In The Mountins Shadow

I am wondering what all the hoo-ha is about these here Pamir Mountains, unlike the European Alps they are a touch beige and yet they are possibly the most cycled long haul tour route for cyclists the world over. Not realising the popularity of the Pamir Highway I thought to cycle here would leave me alone, exposed to people and the elements. I had never even heard of it until picking it out at random thinking it looked like a cool route, I’ll be able to casually drop in conversation “this one time in Tajikistan.” Having now past over twenty, yes twenty, cyclists since leaving Dushanbe, me and every other sod it seems are here.

There are no steep alpine assents with a dizzying number of hairpin bends, nor is there a fondue with a nice glass of red at the end of a tough day. So what do people come here for then? It is certainly not the food, people come here it seems for the altitude, to cycle the roof of the world; the heighest pass in the European Alps is the Col de l’Iseran, France, at 2770m but here you will reach the lung deflating altitudes of over 4000m for days at a time on one the highest plateau’s on earth.

Being some what uninspired I continue my journey through Tajikistan. The first climb sees me cresting the Koitezek Pass at 4274m, that’s a new record for me but it is only the beginning and my lungs are working like a set of old bellows with a hole in them somewhere. Once at the top a wind that wouldn’t be out of place in the Artic comes in chilling gusts squeezing what ever heat I have left in my already numb extremities; I am tempted to stop and rummage for my dusty warm kit but this would be a mistake for it was just making itself known, it stops as suddenly as its started; the sun then does its thing and smooth’s out the goose bumps. I reach the town of Murghab and set up shop for the night, writing in the journal, “what a day!”

The Pamirs have won me over. No they are not as pretty as the Alps, instead they are on a different scale, rugged, changeable and perhaps unpredictable. A Frenchie that I got chatting to said that “there is no scale for beauty” (bloody romantic Frenchman or just bastardising a cliché) but I would place these Pamirs at the western limits of the Himalayas, up there on this none existent scale. It is changing kaleidoscope of landscapes reminding me of a four by four trip I took in south west Bolivia and the Salar de Uyuni . Crest a slight rise, climb a moraine or simply turn a corner and you are in a different world from that of five minutes before.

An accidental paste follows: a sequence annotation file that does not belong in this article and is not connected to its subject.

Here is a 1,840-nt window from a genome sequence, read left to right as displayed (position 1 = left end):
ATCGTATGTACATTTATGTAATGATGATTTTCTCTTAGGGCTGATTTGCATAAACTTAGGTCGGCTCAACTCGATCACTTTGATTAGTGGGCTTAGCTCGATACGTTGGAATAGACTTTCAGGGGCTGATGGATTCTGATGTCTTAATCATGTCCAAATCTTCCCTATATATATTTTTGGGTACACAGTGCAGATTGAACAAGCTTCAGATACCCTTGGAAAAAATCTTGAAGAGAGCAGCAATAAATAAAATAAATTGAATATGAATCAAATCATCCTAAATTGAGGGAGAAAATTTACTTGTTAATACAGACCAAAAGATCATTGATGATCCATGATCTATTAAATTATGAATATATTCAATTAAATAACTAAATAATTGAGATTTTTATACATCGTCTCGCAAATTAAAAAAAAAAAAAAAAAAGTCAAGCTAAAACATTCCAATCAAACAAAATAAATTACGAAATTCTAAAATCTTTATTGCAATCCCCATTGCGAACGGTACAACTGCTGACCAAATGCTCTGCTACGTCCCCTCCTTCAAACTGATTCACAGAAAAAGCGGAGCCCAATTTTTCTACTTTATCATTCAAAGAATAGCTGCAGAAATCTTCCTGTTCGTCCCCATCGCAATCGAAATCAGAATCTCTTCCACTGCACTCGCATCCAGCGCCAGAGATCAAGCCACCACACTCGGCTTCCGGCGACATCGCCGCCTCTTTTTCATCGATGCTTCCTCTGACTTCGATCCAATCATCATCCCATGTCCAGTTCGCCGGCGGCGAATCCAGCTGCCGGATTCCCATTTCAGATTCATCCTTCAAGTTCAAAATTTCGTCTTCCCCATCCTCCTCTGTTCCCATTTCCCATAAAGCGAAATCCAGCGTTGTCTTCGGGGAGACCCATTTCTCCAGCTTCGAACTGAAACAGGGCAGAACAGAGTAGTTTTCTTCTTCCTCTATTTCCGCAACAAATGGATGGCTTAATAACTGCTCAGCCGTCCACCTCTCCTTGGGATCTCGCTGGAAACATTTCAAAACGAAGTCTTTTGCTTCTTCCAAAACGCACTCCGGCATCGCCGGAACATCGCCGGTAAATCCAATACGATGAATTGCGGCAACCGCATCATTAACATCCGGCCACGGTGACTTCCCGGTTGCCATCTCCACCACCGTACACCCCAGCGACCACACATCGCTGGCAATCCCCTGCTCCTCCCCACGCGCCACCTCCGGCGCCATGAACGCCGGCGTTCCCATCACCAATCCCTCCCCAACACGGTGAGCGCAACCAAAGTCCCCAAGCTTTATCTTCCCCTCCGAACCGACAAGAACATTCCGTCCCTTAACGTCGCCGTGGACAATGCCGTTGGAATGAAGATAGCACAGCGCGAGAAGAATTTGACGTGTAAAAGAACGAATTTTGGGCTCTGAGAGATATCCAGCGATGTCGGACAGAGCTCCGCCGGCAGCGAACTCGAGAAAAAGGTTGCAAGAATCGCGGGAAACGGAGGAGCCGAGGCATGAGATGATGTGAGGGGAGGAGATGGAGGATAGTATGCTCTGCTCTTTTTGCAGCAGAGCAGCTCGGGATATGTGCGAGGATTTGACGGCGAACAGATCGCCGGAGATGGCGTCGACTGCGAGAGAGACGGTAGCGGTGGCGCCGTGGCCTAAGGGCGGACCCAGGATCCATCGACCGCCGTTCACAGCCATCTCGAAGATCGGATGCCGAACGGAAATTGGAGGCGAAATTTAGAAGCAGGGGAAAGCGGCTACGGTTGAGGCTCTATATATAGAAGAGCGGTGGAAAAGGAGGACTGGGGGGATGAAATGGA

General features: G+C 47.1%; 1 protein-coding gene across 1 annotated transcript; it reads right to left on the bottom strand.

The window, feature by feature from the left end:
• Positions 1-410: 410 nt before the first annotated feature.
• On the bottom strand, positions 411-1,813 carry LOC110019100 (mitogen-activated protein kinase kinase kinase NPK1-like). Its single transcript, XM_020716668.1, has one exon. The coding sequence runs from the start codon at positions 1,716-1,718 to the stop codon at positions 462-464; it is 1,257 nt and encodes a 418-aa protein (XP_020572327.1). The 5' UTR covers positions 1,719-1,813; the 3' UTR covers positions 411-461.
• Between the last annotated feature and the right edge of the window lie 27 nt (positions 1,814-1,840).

After topping out on the plateau at about 4000m I am surrounded by a wide open valley with a delta of cold mountain rivers feeding thick green grass dotted with purple and yellow flowers; over a moraine and I’m descending into a scorched dip, at first you might think there is snow on the ground but the soil is rich with hard white crusts of salt and in the basin sits a series of deep blue lakes with white salt beaches, barely a blade of dry brown grass can grow here; up and over and I make my way through rolling hillocks; turn right and I’m confined my towering cliffs then stop on a grass plane at a Yurt for a pot of tea and a bowl of Yak yogurt (it is surprisingly good). All the while you are surrounded by snow and ice caped peaks which run nearly the length of the Asian continent.

I thought the Pamirs might disappoint, I was mistaken, for most of my time riding through this colossal landscape it has just been me with the marmots for company; hours can go by without seeing a single vehicle, hut or house, or yurt. Life up here is completely removed from the stir of the outside world, I do find myself wondering what the bloody hell drives people to live here? A misanthropists society or a bunch of marmot lovers; the little blighters wont stay still long enough for me to take a picture. They make bird like calls as I approach and looking like furry, ginger pillows they dart for cover.